Anglican Church faces shortage of ministers as it repays victims of child sexual abuse

Bathurst Bishop Mark Calder is fighting for the diocese to survive financial woes.

Bathurst Bishop Mark Calder is fighting for the diocese to survive financial woes. Photo: ABC Central West/Xanthe Gregory

The largest Anglican diocese in western New South Wales is suffering from a crippling shortage of ministers as it struggles to pay back the church’s victims of child sexual abuse.

The Anglican Diocese of Bathurst, which covers a third of the state, is also selling churches to fulfil its reparations commitments under the National Redress Scheme.

In a bid to balance its books, the church is also asking new ministers to raise up to $30,000 to help run their churches before relocating out west.

Bishop Mark Calder said the church was at a crossroads between delivering services to remote communities and paying off its debt.

“We’re feeling the impact, not only of past devastating sins, but of past poor planning, and failing to modernise the ministry overtime,” Bishop Calder said.

He said the diocese was struggling in the face of past financial mismanagement, which had seen it go into $25 million of debt.

It still owes $2 million in reparations to victims of child sexual abuse.

“Our resources are now at an all-time low,” Bishop Calder said.

Bishop Calder said without the promise of a full-time wage it was difficult to sell the idea of moving to western NSW to new minister.

Travelling minister Stuart Border travels hundreds of kilometres to deliver church services in Coonamble. Photo: ABC Central West/Lucy Thackray

Putting in the miles

The Riverina, Bathurst and Armidale dioceses together represent the most rural and remote communities in the state.

Many of their ministers regularly travel several hundred kilometres to deliver services to small communities that do not have a full-time priest.

Gilgandra is one of 17 vacant parishes in the diocese.

Stuart Border owns the local post office there where he works full time, but every second Sunday he travels hundreds of kilometres to deliver services in Coonamble after its minister retired.

“It is our [lay minister’s] responsibility to try and not let our churches just die or fade away,” Mr Border said.

Mr Border said if he didn’t step up, the church and fellowship would not survive.

“All it costs me is my fuel but we are all working towards as situation where we do have more clergy in our parishes,” he said.

“It takes some time out of my leisure time but I really do enjoy it.”

McKenzie Graham coordinates ‘Save St. Pauls’, raising money to buy back the historical Carcoar church. Photo: ABC Central West/Xanthe Gregory

Tight-knit communities pay the price

Over the past five years the diocese has been forced to sell 25 churches between the Blue Mountains and Queensland border to fund payments through the National Redress Scheme.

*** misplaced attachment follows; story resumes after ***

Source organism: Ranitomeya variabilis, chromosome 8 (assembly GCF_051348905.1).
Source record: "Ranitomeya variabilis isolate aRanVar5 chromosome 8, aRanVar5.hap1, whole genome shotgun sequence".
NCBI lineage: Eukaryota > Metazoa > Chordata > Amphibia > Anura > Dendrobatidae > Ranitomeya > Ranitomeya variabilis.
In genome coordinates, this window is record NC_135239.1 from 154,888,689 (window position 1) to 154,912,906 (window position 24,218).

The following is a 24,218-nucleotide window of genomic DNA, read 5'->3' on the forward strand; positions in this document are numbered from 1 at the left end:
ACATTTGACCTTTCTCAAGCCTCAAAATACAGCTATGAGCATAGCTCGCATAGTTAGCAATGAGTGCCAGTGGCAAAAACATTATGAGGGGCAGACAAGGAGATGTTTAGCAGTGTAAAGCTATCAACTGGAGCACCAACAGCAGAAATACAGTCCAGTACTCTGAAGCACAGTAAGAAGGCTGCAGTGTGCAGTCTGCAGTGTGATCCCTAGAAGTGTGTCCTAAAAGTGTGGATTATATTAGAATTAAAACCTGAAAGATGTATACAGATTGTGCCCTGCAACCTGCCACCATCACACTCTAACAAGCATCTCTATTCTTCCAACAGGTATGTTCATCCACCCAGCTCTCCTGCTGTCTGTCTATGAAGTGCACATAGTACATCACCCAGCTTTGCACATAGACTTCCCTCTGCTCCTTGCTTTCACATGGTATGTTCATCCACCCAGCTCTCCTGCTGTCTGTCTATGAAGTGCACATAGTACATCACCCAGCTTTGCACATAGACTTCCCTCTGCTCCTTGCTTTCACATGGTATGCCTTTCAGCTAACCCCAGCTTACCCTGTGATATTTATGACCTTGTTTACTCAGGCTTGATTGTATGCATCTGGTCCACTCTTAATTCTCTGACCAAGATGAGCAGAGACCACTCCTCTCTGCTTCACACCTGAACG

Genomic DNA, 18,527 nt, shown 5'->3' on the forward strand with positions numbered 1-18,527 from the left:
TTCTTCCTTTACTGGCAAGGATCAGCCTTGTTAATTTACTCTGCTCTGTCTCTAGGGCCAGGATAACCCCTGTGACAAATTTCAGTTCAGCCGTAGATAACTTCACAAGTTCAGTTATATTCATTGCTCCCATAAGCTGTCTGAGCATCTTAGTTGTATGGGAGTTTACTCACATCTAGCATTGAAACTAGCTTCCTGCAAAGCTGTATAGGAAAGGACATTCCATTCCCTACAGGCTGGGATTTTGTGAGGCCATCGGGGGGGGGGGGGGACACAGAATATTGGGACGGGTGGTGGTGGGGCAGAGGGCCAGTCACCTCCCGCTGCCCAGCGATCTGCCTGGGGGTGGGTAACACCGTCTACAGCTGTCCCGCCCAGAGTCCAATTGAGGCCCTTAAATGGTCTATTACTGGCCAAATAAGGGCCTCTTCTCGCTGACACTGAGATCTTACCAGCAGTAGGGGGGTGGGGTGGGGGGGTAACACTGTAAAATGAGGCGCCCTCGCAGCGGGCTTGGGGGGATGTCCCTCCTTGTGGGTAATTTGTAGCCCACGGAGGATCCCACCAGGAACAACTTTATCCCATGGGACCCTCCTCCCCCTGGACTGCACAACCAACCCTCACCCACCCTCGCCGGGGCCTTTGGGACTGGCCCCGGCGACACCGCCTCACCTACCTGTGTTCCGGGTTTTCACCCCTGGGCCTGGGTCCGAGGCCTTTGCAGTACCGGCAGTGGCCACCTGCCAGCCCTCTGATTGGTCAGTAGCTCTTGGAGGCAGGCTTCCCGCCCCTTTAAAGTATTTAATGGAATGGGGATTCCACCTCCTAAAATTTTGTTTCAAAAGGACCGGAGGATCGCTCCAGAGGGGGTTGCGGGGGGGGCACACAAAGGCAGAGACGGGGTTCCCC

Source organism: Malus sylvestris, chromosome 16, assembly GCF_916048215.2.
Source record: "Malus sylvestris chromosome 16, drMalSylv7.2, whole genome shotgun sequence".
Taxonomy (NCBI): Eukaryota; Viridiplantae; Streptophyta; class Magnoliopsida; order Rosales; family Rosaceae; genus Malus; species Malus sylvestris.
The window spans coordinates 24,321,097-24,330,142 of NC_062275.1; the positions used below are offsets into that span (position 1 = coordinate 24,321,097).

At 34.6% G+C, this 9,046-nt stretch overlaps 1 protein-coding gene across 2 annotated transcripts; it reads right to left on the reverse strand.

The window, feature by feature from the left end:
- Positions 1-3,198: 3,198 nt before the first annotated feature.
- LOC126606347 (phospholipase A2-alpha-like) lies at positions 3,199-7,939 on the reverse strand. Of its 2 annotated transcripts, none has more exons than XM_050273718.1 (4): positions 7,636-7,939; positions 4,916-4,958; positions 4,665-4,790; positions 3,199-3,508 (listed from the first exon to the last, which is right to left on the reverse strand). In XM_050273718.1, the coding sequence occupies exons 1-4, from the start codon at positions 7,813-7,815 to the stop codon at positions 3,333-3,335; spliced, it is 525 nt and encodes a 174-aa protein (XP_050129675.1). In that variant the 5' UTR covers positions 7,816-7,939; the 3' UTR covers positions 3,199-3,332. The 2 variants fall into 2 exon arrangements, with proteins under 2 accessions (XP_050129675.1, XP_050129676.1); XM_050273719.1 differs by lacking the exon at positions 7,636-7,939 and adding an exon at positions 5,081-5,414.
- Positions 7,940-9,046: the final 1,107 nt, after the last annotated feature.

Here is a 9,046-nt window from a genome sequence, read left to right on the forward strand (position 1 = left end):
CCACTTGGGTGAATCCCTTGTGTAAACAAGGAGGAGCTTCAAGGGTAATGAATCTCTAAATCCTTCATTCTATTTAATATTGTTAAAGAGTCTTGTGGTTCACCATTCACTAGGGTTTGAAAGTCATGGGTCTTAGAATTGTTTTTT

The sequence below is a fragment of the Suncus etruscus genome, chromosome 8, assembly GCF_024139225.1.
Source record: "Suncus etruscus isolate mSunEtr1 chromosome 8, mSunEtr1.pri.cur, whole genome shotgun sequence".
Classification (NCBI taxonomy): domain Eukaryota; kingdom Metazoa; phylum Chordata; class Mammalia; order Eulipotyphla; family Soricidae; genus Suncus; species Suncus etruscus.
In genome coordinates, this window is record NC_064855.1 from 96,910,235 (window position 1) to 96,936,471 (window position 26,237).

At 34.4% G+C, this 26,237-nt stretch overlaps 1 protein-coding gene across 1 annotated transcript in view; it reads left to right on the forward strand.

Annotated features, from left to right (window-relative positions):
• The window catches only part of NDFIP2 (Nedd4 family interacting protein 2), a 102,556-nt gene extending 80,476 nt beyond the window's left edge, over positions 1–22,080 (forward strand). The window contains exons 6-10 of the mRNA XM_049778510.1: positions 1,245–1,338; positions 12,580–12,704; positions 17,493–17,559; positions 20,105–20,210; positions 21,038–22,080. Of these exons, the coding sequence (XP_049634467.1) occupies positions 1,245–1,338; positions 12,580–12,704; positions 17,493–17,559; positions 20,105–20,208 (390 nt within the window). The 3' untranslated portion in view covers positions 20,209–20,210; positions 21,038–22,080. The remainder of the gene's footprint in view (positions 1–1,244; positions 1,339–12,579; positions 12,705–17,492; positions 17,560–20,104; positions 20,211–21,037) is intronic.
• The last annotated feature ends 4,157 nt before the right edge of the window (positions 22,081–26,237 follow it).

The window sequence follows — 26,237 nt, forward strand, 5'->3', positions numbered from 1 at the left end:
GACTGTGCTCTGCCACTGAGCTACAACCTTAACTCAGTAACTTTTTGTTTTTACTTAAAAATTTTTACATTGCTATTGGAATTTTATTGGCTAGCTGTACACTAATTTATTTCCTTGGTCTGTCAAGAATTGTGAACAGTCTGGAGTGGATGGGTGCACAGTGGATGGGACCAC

One asset up for sale is the 175-year-old St Paul’s Church in Carcoar.

The community will not let it go without a fight.

Late last year the village – home to 200 people – set out to raise $450,000 in 90 days to purchase the church before it is put on the market.

McKenzie Graham coordinates the Save St. Pauls fundraising effort to raise money to buy back the historical Carcoar church.

The 21-year-old does not practice Christianity, but said the church was an invaluable asset and should remain in parishioner’s hands despite the church’s past wrongs.

“It’s very frustrating to have to buy back something that the community has built and maintained for 175 years,” Ms Graham said.

The Diocese of Bathurst will use the funds to redress victims abused by ministers within the diocese as recommended by the 2017 report from the Royal Commission into Institutional Responses to Child Sexual Abuse.

“We’re a part of that redress scheme,” she said.

“Everyone pays a price and we’re righting the wrongs of the church.”

The community has raised almost 90 per cent of the funds with less than two weeks remaining to buy the church.

“The sale of property hurts,” Bathurst’s Bishop Calder said.

“It causes heartache in those communities but nothing compared to the heartache of those who have been abused by the church in the past.”

Bishop of the Riverina Diocese Donald Kirk’s said travelling long distances has pushed several ministers in his region to their limits. Photo: ABC Riverina/Victoria Ellis

Smaller communities, bigger hurdles

Anglican Diocese of the Riverina’s Bishop Donald Kirk said the declining population in regional areas meant the church had less fundraising power.

This predicament had forced the church to do more with less.

“When you’ve got a small community that isn’t viable enough itself to financially support a priest, then you’ve got to put that [congregation] together with other communities,” Bishop Kirk said.

The result, he said, was fewer ministers.

But those that remained had to travel greater distances.

“No priest can manage their way through seven different towns and look after them all adequately,” he said.

Bathurst Bishop Mark Calder said he wanted to relieve the pressure on ministers who were travelling to keep remote churches running.

This month he will set off on a recruitment tour of the eastern seaboard in a bid to recruit new clergy from Sydney, Melbourne and Brisbane to the bush.


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